The Corporate Beneficiary

The family trust is alive these days and thriving more than ever. More and more taxpayers are beginning to appreciate the tax saving possibilities of income-splitting. The trustee has the absolute power to allocate income or capital of the trust to any beneficiary of his choice with no restrictions.

In a simple structure, a trust is created, with children as beneficiaries. The trust owns shares of an operating company (“Opco”) which pays annual dividends to the trust. The dividends are then distributed to the beneficiaries and taxed at their graduating marginal rates.

One spin on the family trust is to add a corporation to the list of trust beneficiaries. This option provides even more flexibility and advantages to the common family trust.

In an income splitting situation, it may not be desirable to pay dividends to the trust over a certain amount – that is the amount that would yield the lowest rates of tax when distributed to beneficiaries. For example, a Quebec taxpayer with no other income may earn up to $12,500 in dividends before paying any tax. The trustee may not wish to distribute more than this amount to the beneficiaries annually. If Opco has high income, its directors may find such a limitation restraining.

Adding a holding company (“Holdco”) to the list of beneficiaries wipes out this limitation. Opco could pay a large dividend to the trust. The trustee would allocate a portion of the dividend to the individual beneficiaries, and the excess would be assigned to Holdco.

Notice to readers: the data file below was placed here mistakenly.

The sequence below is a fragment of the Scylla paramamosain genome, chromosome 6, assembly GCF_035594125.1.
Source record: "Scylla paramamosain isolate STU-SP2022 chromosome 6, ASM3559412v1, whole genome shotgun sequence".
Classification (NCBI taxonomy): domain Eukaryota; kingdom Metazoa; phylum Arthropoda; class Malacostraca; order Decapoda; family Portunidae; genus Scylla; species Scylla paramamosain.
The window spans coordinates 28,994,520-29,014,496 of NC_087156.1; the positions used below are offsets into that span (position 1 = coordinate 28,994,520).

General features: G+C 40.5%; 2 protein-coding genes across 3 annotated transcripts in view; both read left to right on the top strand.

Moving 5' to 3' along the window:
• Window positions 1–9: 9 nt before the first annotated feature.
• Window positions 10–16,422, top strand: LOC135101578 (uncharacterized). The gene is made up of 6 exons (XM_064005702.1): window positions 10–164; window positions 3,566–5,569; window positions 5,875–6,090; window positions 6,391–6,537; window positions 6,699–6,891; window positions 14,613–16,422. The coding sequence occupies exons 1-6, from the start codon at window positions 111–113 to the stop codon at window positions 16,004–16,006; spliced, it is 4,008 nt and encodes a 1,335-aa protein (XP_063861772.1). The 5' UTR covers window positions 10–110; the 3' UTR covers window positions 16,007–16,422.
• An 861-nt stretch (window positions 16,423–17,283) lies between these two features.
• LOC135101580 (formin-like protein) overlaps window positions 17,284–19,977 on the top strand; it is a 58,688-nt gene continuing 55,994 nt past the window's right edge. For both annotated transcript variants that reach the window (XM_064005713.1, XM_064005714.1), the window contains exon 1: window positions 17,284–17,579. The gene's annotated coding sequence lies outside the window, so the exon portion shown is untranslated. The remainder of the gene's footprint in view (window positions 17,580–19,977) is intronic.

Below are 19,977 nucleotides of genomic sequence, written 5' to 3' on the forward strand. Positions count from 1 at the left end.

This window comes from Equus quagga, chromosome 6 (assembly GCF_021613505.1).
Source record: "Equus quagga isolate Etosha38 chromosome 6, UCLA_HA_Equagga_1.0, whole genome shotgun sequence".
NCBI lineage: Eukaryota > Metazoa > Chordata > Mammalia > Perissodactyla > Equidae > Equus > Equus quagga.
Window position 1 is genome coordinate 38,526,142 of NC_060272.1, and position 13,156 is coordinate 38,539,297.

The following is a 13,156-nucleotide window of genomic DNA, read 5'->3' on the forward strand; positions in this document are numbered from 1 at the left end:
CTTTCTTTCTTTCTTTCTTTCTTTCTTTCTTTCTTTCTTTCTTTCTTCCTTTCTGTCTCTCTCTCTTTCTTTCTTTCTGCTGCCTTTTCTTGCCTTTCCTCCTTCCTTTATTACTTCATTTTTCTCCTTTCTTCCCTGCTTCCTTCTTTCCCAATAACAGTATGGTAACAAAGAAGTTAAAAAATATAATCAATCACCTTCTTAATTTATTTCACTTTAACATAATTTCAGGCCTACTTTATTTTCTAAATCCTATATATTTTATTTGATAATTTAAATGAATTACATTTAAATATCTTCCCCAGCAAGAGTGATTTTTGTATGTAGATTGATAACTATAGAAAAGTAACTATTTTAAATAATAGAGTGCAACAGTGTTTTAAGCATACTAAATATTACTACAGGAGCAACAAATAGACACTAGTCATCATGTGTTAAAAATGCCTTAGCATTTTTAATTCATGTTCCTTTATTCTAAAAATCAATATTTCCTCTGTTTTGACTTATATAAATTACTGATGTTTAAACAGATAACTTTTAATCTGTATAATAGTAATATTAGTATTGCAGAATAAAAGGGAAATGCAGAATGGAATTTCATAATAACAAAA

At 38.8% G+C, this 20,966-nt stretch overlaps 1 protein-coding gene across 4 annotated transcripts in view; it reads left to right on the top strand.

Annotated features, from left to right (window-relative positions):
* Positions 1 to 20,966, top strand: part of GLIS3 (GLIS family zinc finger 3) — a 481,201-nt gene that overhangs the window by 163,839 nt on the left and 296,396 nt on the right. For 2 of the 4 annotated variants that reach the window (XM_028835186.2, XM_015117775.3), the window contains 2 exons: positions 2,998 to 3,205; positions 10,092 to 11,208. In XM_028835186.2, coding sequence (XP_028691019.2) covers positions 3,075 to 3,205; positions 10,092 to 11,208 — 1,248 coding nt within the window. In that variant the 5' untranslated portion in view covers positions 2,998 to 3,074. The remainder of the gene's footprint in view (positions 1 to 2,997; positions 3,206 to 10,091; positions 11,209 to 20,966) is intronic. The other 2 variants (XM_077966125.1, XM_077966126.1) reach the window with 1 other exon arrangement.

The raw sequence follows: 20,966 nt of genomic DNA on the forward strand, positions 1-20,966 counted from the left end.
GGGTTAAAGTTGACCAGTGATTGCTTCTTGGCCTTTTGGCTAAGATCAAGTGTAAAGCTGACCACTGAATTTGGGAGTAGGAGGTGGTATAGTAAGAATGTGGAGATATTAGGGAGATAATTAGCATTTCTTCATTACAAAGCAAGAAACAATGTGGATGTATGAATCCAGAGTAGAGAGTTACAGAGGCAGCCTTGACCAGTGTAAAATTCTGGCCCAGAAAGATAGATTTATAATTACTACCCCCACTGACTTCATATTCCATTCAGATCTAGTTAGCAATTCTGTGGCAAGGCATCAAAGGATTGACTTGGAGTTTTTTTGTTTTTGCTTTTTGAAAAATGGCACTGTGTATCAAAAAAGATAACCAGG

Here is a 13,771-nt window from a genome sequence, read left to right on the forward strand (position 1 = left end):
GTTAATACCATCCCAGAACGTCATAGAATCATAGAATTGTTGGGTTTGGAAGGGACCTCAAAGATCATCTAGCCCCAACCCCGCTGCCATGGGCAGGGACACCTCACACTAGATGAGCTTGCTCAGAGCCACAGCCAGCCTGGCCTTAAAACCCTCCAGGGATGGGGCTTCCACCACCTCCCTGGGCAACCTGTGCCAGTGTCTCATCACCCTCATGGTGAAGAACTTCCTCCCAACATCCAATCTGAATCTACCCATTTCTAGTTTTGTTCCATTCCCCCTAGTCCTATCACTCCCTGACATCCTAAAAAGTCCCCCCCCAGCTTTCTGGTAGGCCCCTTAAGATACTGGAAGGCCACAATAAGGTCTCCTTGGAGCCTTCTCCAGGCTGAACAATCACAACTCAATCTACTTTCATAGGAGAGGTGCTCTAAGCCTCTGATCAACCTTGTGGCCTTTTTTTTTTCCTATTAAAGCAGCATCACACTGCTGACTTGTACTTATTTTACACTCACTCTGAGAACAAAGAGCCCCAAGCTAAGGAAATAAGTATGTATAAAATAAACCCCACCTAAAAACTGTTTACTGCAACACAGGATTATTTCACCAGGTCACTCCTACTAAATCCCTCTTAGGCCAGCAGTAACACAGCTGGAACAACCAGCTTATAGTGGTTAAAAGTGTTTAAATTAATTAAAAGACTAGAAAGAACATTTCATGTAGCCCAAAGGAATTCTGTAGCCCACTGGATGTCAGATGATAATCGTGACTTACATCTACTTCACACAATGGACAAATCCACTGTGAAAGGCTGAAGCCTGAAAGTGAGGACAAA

A dividend paid by one corporation to a connected company is non-taxable. However, since Holdco does not own any shares directly in Opco, care would have to be exercised to ensure that the two companies were technically connected for tax purposes. Generally, this could be accomplished if the trust controlled Opco, or Opco and Holdco were controlled by persons who do not deal at arm’s length with each other.

Where Opco generates high levels of cash, the ability to pay dividends in this manner provides certain advantages. First, it allows protection from creditors in that cash may easily be moved out through dividends and away from potential claims.

Where individual beneficiaries have not claimed their capital gains exemption, this structure provides an easy means of having the company qualify as a small business corporation by paying excess “non business” cash out as a dividend.

Sometimes, the implementation of a family trust involves an estate freeze. In such a case, corporate attribution rules may apply to assign deemed dividends to the value of preferred shares issued to a parent as part of the freeze. One exception to this rule is to ensure Opco remains a small business corporation throughout the year. The ability to pay unlimited dividends to the trust on an ongoing basis would allow Opco to retain its small business corporation status so the exception applies.

Finally, if the trust is wound up, it may be possible to distribute the Opco shares to Holdco free of tax, thereby eliminating the need to give up eventual ownership of the shares to children.

Before implementing any such complex structure, care should be taken to ensure that all legal requirements are met, and that the tax advantages are worth the added costs.

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